But I don’t mean to sound all negative about what probably was my second favorite game of the year. I still like Through the Ages a lot, but I think the game is at its best when the military is played as cold war rather than hot. That is, more deterrence than actual combat. The balance of the game lies in keeping your military strong enough that you don’t become a target, while developing in other ways to make your civilization the greatest. There are many strategic possibilities, and the cards provide enough randomness to make each game different. The length is a factor in carving out time to play, but the game is too full of adventure to ever feel long. And its complexities are amazingly intuitive.

Honorable Mention: Although the epic awesomeness of Through the Ages made it my pick of the month, I have to say a word for Telepathy. This is an addictively delightful deduction game. I’ve played it 16 times this year, probably more than any other game on this list. A two-player game at heart, it works with three and very nicely with four. I never get tired of it.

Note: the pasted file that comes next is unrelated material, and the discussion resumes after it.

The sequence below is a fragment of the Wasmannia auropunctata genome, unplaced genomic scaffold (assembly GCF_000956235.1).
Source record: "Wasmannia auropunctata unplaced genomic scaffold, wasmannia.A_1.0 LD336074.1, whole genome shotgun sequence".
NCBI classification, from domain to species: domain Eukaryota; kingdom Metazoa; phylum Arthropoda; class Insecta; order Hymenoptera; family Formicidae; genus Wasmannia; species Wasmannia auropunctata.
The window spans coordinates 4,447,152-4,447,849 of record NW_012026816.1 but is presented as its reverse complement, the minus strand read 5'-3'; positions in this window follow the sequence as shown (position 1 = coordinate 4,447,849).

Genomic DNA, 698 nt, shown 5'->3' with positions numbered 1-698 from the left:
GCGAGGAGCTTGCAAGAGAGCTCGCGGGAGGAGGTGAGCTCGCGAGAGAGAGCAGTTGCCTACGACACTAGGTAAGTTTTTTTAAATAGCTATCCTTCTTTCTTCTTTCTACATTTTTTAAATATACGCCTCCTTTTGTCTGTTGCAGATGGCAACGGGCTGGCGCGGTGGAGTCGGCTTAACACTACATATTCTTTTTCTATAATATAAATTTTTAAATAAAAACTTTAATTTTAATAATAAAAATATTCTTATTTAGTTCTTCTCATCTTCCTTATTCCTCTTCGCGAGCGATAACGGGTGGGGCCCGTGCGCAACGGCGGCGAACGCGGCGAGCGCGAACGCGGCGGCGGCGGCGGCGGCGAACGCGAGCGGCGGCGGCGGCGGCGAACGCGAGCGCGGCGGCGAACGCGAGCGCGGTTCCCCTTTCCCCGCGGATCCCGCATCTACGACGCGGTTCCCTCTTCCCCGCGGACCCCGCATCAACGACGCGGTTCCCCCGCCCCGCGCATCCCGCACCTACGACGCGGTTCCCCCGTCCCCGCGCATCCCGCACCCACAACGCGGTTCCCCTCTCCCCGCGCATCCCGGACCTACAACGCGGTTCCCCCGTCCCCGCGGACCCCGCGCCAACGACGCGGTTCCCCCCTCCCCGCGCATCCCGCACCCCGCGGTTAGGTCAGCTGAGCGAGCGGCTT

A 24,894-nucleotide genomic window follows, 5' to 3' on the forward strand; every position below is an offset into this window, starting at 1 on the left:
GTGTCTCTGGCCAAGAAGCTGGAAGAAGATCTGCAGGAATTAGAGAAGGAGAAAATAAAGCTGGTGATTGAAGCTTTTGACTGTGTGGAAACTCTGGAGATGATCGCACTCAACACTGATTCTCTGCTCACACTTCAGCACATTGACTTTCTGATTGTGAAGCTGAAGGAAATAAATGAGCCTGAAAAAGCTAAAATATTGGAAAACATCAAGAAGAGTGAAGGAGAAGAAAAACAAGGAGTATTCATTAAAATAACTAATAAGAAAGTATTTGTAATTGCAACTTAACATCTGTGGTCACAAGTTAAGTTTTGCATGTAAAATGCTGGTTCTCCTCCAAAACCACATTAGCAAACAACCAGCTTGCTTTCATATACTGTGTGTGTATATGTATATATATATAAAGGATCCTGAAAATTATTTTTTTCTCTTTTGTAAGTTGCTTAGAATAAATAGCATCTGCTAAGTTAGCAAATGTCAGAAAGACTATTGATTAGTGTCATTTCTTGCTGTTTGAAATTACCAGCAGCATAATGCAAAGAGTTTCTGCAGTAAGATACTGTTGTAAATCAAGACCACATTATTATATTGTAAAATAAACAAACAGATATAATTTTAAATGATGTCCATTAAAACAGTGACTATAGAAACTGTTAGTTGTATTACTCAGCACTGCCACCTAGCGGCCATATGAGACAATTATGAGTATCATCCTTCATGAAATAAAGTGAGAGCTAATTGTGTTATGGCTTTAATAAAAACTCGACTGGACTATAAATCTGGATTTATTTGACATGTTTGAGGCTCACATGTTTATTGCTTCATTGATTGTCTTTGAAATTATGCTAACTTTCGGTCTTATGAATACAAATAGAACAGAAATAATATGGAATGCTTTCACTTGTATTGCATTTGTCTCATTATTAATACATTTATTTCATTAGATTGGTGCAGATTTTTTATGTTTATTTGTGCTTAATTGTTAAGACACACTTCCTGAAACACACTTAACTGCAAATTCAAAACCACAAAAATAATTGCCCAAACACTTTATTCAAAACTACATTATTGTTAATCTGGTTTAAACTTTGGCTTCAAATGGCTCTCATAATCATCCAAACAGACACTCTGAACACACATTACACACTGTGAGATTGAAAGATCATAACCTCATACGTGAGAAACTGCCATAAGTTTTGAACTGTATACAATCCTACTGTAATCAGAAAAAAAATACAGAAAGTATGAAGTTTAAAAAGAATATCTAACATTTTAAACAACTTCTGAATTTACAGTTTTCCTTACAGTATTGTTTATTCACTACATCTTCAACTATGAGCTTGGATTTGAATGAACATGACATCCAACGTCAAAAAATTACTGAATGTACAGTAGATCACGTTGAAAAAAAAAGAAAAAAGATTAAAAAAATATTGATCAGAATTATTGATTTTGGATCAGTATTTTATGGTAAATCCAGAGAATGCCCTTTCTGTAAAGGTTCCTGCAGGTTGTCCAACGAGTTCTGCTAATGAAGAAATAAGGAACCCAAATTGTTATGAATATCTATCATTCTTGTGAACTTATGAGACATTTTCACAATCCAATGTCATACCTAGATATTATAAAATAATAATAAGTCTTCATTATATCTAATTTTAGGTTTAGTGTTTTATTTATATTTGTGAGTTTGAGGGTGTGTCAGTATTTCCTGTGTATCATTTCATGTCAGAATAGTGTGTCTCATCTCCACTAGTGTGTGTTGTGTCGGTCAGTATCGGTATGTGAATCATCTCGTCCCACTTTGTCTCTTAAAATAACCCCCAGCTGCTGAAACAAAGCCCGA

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4. Board Game: Inkognito: The Card Game [Average Rating:5.41 Overall Rank:10031]
Lori
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Durham
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April: Inkognito (1997)

The competition: Ark of the Covenant, Goldland, Shear Panic.

I’m always interested in new deduction games, and got to learn this one from one of my gaming buddies who’s also a fan of the genre. Unfortunately it’s one of those games doomed to get played less because it’s for exactly 4 players only; I’ve played it one other time since. I like the Venetian setting, the interesting twists on deduction (partnership game where you have to figure out who your partner is; information exchange where you always tell one truth and one lie), and the thematic mechanics (you play location tiles to exchange info at secret rendezvous, but you won’t learn anything if no one shows up to meet you, or if you can’t talk freely because someone else is there observing you). This card game is a re-implementation of an Inkognito board game which I’ve never seen, but have heard is not as good as the card game version.
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5. Board Game: Himalaya [Average Rating:7.05 Overall Rank:580]
Lori
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Durham
North Carolina
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May: Himalaya (2002)

The competition: Factory Manager, Mystery Express, Dominion: Alchemy, Ticket to Ride: Europa 1912.